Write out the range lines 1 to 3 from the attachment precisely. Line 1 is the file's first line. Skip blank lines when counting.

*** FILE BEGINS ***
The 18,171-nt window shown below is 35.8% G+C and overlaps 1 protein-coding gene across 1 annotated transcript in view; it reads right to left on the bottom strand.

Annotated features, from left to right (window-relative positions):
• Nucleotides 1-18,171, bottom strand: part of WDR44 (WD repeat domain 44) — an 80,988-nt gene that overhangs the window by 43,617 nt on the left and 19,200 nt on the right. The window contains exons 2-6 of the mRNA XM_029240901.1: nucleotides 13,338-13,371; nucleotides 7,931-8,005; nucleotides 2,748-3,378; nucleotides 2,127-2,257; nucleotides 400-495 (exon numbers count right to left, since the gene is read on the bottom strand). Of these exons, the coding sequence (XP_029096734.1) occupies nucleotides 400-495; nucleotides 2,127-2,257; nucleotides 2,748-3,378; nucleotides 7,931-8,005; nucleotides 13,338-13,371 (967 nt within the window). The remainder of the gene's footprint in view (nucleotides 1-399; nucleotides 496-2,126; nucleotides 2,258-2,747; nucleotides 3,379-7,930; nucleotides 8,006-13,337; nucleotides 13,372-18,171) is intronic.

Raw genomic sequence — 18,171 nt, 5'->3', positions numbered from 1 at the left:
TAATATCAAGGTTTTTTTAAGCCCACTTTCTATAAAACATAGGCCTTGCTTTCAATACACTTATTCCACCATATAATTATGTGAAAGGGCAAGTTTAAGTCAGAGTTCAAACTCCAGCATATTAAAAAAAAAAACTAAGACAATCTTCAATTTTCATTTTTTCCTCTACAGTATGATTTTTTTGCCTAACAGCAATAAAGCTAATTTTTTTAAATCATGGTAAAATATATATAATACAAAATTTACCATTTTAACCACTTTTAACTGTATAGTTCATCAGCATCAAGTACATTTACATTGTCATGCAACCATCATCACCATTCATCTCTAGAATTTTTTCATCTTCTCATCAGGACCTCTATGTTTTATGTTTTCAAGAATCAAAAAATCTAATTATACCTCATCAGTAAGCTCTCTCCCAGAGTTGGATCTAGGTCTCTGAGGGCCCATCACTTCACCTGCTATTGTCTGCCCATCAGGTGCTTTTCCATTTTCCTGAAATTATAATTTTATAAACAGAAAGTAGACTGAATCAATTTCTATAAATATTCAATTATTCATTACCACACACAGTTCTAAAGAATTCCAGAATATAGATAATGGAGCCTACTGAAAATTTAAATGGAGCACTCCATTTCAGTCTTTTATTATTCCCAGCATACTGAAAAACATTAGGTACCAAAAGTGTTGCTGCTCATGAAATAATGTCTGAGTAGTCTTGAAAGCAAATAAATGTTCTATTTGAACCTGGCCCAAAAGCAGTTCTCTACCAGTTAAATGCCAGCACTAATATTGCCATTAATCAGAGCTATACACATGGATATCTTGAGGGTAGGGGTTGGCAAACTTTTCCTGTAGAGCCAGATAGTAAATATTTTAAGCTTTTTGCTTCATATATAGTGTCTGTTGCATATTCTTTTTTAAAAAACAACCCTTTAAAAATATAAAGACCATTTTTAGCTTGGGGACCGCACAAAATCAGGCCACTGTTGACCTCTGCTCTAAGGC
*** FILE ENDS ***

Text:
The 18,171-nt window shown below is 35.8% G+C and overlaps 1 protein-coding gene across 1 annotated transcript in view; it reads right to left on the bottom strand.

Annotated features, from left to right (window-relative positions):
• Nucleotides 1-18,171, bottom strand: part of WDR44 (WD repeat domain 44) — an 80,988-nt gene that overhangs the window by 43,617 nt on the left and 19,200 nt on the right. The window contains exons 2-6 of the mRNA XM_029240901.1: nucleotides 13,338-13,371; nucleotides 7,931-8,005; nucleotides 2,748-3,378; nucleotides 2,127-2,257; nucleotides 400-495 (exon numbers count right to left, since the gene is read on the bottom strand). Of these exons, the coding sequence (XP_029096734.1) occupies nucleotides 400-495; nucleotides 2,127-2,257; nucleotides 2,748-3,378; nucleotides 7,931-8,005; nucleotides 13,338-13,371 (967 nt within the window). The remainder of the gene's footprint in view (nucleotides 1-399; nucleotides 496-2,126; nucleotides 2,258-2,747; nucleotides 3,379-7,930; nucleotides 8,006-13,337; nucleotides 13,372-18,171) is intronic.